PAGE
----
Is there something about the receptiveness of the CBeebies audience that makes Shakespeare as a first experience all the more immediate?
I think there is, yes. They have no preconceptions. If it's a great story, it’s a great story back to that: Children are totally open, then adults change their views, and it is a huge responsibility. CBeebies is about opening up opportunities and experiences to our audience. I think it’s very empowering for them.
If we regularly did Shakespeare like this for a young audience, we'd have a whole generation of children growing up knowing the stories, and loving the language. Shakespeare should be performed, it shouldn't just be sweated over in the classroom. It's physical, it's brilliant language and they’re great, great stories.
So it's challenging a lot of our adult perceptions about Shakespeare too?
Absolutely. And I think that's fine, and actually quite a lot of adults struggle with Shakespeare because they’re intimidated by it. But, when you see it performed, although you may not understand every word, you absolutely understand what's going on. If you just read it, it can be a bit of a struggle, but if it's well performed and they do the language properly you can follow what's going on from the rhythm.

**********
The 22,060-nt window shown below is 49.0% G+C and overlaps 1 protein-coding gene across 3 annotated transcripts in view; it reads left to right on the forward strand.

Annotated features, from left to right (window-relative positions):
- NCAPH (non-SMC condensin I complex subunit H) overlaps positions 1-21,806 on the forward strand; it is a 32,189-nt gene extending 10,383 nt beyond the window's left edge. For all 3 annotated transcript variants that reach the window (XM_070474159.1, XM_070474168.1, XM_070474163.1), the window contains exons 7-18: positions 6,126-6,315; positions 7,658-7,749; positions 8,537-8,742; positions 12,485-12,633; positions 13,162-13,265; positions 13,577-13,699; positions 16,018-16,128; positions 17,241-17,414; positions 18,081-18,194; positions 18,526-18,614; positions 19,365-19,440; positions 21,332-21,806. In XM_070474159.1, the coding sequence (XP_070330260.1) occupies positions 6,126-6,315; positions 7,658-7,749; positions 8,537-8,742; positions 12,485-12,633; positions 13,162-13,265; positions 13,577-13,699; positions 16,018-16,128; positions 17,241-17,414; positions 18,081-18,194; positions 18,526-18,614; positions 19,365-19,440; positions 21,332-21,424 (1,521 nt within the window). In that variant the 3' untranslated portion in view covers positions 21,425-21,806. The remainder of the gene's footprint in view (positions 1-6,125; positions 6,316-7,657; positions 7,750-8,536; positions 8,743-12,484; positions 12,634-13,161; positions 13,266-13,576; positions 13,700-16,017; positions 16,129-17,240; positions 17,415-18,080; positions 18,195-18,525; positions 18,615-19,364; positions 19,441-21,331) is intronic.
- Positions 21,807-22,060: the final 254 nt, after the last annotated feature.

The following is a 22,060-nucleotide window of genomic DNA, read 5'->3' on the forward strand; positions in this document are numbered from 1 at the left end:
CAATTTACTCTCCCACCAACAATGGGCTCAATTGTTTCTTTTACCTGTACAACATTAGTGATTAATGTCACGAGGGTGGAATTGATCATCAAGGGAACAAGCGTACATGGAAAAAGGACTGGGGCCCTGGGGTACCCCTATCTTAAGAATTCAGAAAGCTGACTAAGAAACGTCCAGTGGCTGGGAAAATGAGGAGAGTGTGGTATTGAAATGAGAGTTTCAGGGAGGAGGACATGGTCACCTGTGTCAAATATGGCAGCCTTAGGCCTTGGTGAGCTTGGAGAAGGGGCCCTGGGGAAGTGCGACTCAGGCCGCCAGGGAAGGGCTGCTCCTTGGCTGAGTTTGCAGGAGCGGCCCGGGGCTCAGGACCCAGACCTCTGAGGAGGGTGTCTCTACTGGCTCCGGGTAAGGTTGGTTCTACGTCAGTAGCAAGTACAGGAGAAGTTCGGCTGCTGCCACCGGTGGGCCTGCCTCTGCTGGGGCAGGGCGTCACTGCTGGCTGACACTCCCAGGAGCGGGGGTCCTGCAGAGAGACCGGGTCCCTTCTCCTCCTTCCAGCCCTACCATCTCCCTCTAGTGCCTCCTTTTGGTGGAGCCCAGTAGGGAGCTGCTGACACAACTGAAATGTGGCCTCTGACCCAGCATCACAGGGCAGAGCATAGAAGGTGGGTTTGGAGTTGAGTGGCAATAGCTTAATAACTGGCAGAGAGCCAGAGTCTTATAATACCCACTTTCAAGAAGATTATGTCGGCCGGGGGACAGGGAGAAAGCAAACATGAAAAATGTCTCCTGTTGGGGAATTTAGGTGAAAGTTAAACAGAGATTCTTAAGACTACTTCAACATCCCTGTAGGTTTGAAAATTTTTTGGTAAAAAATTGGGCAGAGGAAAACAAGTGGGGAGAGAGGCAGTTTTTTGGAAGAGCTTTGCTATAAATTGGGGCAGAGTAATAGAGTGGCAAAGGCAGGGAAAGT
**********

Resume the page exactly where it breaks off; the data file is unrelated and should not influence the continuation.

What we have to remember is Shakespeare was popular. Shakespeare was for everybody. There were lots of in-jokes and references to things everyone would understand at the time.
What did you have to change in order to make this for CBeebies?
Obviously it's a much shortened version. The performance is 45 minutes and it tells only the basic story. There are key scenes in there and we use Shakespearian language, but there are also established CBeebies characters like Steve Kynman (Robert the Robot from Justin’s House) who's playing Shakespeare and Swashbuckles’ Cook and Line acting as trusted guides for what’s going on on stage. We've also had special songs written so that helps with explaining the story.
There is supporting content on all the other platforms as well. We’ve got a 'Behind the Scenes' section online, and there are members of the RSC talking about why this is important that they get to know the language and get a sense of the love they have of it. I’m hoping our viewers will be able to get enjoyment out of whatever level they choose.
The cast performing at The Everyman Theatre in Liverpool
What were the challenges you faced making this?
My worry was that people might say we've only just scratched the surface. I didn't want people thinking we'd dumbed down, and I don't think we have. We've got the language in there and what's wonderful is the children do follow the story. They followed the magic.